For the last one and half year since the Narendra Modi government took charge there was complete over exuberance on the economic front and hence in shares. Mid cap stocks went berserk and their price to earnings multiples surpassed those of large caps.
Pharma shares had astronomical price to earnings multiple, while FMCG shares were ridiculously high. Any company that showed slight growth in profits saw its share price go ballistic.
The government's intentions seem to be true and honest, but, investors tend to get greedy at times. Let's see why the markets had to fall and whether the carnage of Monday was realistic, though many attribute it to China as the sole reason, the real fact is that it may not necessarily be the case.
1) High valuations
At price to earnings multiples of 18-19 times, the Sensex was expensive at 28,000 points on a one year forward earnings basis. This was higher than average p/e multiples of 17 times. The mantra to make money is to buy at lower levels and sell at higher levels. But, investors were buying at all levels. That is foolhardy and tantamounts to greed.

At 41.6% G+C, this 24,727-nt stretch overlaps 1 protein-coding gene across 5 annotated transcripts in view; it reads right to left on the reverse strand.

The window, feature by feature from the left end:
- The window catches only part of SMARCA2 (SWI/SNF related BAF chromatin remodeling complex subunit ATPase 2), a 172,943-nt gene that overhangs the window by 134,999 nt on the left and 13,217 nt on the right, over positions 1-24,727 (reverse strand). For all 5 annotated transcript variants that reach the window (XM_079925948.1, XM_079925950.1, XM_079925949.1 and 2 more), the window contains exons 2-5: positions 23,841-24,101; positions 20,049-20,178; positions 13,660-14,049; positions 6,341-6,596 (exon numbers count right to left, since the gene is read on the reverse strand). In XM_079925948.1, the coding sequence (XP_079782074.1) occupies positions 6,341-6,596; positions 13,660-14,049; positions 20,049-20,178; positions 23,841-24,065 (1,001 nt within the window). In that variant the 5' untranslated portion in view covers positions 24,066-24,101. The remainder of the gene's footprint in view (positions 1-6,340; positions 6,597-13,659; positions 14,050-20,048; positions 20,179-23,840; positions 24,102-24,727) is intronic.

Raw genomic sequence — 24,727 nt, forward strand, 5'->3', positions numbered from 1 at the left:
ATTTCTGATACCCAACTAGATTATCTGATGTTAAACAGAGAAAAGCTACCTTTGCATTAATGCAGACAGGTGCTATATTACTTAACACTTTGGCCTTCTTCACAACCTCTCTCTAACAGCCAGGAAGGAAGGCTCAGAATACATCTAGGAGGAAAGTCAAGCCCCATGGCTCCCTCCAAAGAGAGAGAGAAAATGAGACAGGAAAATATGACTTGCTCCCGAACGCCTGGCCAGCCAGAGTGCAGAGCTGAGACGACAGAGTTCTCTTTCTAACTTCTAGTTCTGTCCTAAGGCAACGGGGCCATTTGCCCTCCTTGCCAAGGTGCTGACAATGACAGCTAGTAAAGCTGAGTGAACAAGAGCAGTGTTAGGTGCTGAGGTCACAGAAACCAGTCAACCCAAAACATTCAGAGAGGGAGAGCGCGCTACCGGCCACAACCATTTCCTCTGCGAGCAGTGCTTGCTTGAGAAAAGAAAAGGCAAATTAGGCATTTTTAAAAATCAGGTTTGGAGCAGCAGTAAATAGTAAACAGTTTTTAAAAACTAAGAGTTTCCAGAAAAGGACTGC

2) No real pick-up in growth
Corporate performance and shares go hand-in-hand. There is hardly any pick-up in growth in India as was largely expected. Things on the ground remain dismal and the industry has voiced their concerns.
3) Quarterly results were poor
The last two quarters have been particularly poor and share prices and financial performance could not match. Investors have realized that quarterly numbers are poor, while share prices have already run-up. Hence there has to be some reality check at some stage and that is happening now.
4) China maybe just an excuse
China is perhaps just an excuse. As a matter of facts, Indian markets were overvalued and results did not meet expectations. The entire China episode is a great opportunity to dump stocks.
5) Monetary easing and easy money
The amount of easing done across the globe by central banks from Europe to Japan, ensured that global liquidity remained benign. When you have money, through so much easing, you have to park it somewhere and stocks was the best.
So, Foreign Portfolio Investors drove share prices in India higher and now when they are selling, small investors are trapped.
Should you invest now?
If the markets fall another 10 per cent from here, it would make sense to invest in the same or else it would be best to stay invested in cash. This is because the Sensex would be at price to earnings of around 15 times, which would be more realistic.